Alas! Charlemagne's "asbestos tablecloth" is the purest of pure myths, one of the many that were added to the ones inherited from the Middle Ages in the late eighteenth century and early nineteenth centuries, particularly in France — by-products of the Enlightenment and its Napoleonic reflections, as the "scientific" element in this one suggests.

Posted By: Alex - Mon Aug 14, 2023 - Comments (1)
Category: Medieval Era, Fables, Myths, Urban Legends, Rumors, Water-Cooler Lore

Acoustic Skulls

When excavating medieval and early-modern buildings in northern Europe, archaeologists sometimes find horse skulls buried beneath them. One theory is that the skulls were placed there for magical, ritualistic reasons. Another possibility is that they served an acoustic purpose.

Sonja Hukantaival discusses this in her 2009 article "Horse Skulls and 'Alder-Horse': The Horse as a Building Deposit".

The practical, non-ritual, reason given for horse's skulls concealed in buildings is that they are placed under floors to create an echo. This has been suggested both in the British Isles and in Southern Scandinavia... Ceramic pots have also been concealed in buildings for acoustic reasons. The acoustic skulls were placed in churches, in houses and in Scandinavia especially in threshing barns.

In churches the acoustics were very important, of course. And in houses were people danced and music was played, but why in threshing barns? It was considered important that the sound of threshing carried far. Could this have some magic purpose? It is well known that in many cultures loud noises are considered to expel evil forces. So this "practical" custom of acoustic skulls may not be contradictory to magical and symbolic acts at all. One question to consider is also why horses' skulls were preferred. One would presume that the skulls of cattle would be available more often than those of horses, and possibly just as suitable for acoustics.

More info: IAC Archaeology

Posted By: Alex - Mon Jan 10, 2022 - Comments (0)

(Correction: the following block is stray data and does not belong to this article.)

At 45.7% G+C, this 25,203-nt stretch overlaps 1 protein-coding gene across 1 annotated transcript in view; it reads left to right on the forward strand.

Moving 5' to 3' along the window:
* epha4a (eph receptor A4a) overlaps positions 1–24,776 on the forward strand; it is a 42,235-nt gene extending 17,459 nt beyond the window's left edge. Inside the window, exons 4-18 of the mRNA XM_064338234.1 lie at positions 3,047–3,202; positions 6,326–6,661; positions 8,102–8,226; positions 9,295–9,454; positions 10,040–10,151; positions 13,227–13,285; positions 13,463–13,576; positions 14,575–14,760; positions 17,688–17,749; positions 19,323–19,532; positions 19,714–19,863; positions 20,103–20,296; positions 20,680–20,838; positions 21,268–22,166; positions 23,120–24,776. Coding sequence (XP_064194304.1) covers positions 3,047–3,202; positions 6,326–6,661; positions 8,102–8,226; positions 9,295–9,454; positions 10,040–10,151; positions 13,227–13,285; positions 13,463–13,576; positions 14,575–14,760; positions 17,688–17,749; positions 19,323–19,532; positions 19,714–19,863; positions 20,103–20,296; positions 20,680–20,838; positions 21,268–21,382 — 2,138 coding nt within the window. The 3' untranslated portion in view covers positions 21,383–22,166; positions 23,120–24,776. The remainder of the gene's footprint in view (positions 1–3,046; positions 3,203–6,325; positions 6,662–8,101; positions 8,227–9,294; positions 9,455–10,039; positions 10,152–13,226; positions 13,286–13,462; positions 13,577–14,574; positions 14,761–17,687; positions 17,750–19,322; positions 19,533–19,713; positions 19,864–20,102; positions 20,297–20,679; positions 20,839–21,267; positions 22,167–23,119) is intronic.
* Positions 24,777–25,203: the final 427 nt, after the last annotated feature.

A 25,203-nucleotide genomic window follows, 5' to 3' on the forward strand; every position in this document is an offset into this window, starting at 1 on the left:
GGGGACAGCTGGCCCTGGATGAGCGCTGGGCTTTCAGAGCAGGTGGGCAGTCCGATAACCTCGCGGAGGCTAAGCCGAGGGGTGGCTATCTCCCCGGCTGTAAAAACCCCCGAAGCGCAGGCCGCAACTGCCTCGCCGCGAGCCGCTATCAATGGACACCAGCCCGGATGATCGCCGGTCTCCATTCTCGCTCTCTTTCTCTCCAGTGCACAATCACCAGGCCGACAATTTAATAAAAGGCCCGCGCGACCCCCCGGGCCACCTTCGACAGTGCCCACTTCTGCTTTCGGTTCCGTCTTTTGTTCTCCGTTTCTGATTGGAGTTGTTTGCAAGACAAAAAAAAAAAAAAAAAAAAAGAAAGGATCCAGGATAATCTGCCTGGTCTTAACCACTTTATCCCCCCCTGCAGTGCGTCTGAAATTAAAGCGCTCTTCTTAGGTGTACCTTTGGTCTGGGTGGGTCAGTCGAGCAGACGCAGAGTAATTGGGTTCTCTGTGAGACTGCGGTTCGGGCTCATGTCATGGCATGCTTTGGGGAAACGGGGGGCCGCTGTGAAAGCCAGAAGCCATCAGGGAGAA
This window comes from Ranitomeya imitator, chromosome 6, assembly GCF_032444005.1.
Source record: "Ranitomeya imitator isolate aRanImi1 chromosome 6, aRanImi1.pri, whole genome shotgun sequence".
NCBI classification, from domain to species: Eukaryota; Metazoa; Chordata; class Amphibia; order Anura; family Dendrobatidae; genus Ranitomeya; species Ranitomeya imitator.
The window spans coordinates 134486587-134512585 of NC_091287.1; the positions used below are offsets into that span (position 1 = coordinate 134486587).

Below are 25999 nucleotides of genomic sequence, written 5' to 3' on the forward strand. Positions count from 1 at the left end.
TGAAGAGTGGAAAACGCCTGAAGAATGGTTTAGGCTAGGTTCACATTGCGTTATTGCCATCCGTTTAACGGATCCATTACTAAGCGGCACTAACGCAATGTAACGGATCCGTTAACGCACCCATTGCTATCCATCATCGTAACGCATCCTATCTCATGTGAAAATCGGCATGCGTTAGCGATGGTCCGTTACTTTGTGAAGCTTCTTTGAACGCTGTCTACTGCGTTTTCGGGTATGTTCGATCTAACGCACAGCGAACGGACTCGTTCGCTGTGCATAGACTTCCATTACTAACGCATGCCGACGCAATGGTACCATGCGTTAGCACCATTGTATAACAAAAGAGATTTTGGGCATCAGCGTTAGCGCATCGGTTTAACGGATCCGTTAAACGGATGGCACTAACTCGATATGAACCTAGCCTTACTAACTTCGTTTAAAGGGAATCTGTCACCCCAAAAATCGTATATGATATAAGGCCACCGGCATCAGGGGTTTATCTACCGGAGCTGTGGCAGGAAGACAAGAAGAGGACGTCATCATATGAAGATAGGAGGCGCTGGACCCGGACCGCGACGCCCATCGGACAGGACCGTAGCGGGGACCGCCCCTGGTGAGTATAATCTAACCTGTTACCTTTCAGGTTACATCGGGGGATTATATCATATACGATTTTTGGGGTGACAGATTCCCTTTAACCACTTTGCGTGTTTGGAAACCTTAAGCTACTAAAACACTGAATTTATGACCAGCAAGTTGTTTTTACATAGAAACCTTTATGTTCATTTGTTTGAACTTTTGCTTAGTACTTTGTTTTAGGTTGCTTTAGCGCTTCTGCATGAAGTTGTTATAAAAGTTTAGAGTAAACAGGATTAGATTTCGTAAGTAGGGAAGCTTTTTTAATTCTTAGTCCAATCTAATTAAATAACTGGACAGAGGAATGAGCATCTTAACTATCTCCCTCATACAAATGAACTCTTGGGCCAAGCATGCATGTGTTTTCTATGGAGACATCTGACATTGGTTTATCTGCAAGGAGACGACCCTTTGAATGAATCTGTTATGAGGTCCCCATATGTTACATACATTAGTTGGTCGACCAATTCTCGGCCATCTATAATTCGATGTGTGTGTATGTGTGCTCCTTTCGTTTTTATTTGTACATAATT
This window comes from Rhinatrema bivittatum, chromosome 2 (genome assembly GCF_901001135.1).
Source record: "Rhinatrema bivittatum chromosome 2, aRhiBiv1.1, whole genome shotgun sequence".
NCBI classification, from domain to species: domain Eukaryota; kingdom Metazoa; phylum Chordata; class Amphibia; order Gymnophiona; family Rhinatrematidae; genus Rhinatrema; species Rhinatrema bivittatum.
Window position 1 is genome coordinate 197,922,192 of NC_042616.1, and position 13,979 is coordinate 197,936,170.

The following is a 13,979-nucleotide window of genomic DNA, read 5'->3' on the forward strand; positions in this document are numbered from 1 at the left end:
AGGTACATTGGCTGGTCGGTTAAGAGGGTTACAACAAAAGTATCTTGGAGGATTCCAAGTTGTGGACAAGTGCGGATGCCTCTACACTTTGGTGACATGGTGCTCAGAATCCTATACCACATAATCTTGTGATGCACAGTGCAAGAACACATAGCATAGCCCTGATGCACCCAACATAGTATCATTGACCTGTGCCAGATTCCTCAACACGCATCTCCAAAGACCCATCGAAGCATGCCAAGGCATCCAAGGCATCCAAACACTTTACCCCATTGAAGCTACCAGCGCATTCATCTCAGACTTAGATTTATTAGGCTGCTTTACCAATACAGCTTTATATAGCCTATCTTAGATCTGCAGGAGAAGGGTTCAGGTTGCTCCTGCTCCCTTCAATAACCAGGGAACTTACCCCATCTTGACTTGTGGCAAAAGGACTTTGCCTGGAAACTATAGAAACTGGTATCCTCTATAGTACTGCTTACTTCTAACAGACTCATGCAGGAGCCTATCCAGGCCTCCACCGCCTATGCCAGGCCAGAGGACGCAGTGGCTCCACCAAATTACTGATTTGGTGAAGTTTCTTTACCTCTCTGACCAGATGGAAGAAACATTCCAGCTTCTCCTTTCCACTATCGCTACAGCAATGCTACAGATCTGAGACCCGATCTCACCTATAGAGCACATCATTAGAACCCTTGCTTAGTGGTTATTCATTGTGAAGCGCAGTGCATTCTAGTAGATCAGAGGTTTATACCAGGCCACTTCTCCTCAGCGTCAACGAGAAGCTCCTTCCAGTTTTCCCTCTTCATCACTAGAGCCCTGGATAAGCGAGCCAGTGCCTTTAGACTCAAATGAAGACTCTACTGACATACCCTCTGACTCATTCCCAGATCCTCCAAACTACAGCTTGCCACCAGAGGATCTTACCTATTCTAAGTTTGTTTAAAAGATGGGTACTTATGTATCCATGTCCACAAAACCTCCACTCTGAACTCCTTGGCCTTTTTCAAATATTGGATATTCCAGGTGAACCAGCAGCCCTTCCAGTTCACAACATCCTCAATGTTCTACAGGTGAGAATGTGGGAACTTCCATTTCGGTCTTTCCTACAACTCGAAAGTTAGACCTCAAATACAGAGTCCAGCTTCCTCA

Category: Death, Medieval Era, Archaeology

St. Rumwold—the youngest saint

Due to the vagaries of medieval spelling, Rumwold is also known as Rumald, Rumbold, Grumbald, Rumbald, etc. The story goes that Rumwold was born in 662 and only lived for three days. But during that brief time he demonstrated the ability to speak and recited the Lord's Prayer. So, after his death, he was made a saint.

image source: .johnsanidopoulos.com



While a three-day-old saint is, on its own, odd enough, my favorite part of his story involves the picture of him that later hung in Boxley Abbey in Kent. It was used as a test of a woman's chastity. Those who were chaste would easily be able to lift the picture. But if a woman was not chaste, the picture would mysteriously become so heavy that she wouldn't be able to lift it.

The secret, unknown by those trying to lift the picture, was that it could be held in place (or not) by a wooden rod concealed behind it.

The story of the unliftable portrait is told by Sidney Heath in Pilgrim Life in the Middle Ages (1911):

At Boxley also was a famous image of St. Rumald, Rumbold, or Grumbald, the son of a Northumbrian king and of a daughter of Penda, King of Mercia. He died when three days old, but not before he had repeated the Lord's Prayer and the Apostles' Creed in Latin, a feat for which he gained canonisation.

His image at Boxley is said to have been small, and of a weight so light that a child could lift it, but that it could at times become so heavy that it could not be moved by persons of great strength.

Thomas Fuller, the quaint old divine, tells us that "the moving hereof was made the conditions of women's chastity. Such who paid the priest well might easily remove it, whilst others might tug at it to no purpose. For this was the contrivance of the cheat — that it was fastened with a pin of wood by an invisible stander behind. Now, when such offered to take it who had been bountiful to the priest before, they bare it away with ease, which was impossible for their hands to remove who had been close-fisted in their confessions. Thus it moved more laughter than devotion, and many chaste virgins and wives went away with blushing faces, leaving (without cause), the suspicion of their wantonness in the eyes of the beholders; whilst others came off with more credit (because with more coin), though with less chastity."

Posted By: Alex - Mon Nov 01, 2021 - Comments (2)
Category: Babies, Hoaxes and Imposters and Imitators, Religion, Medieval Era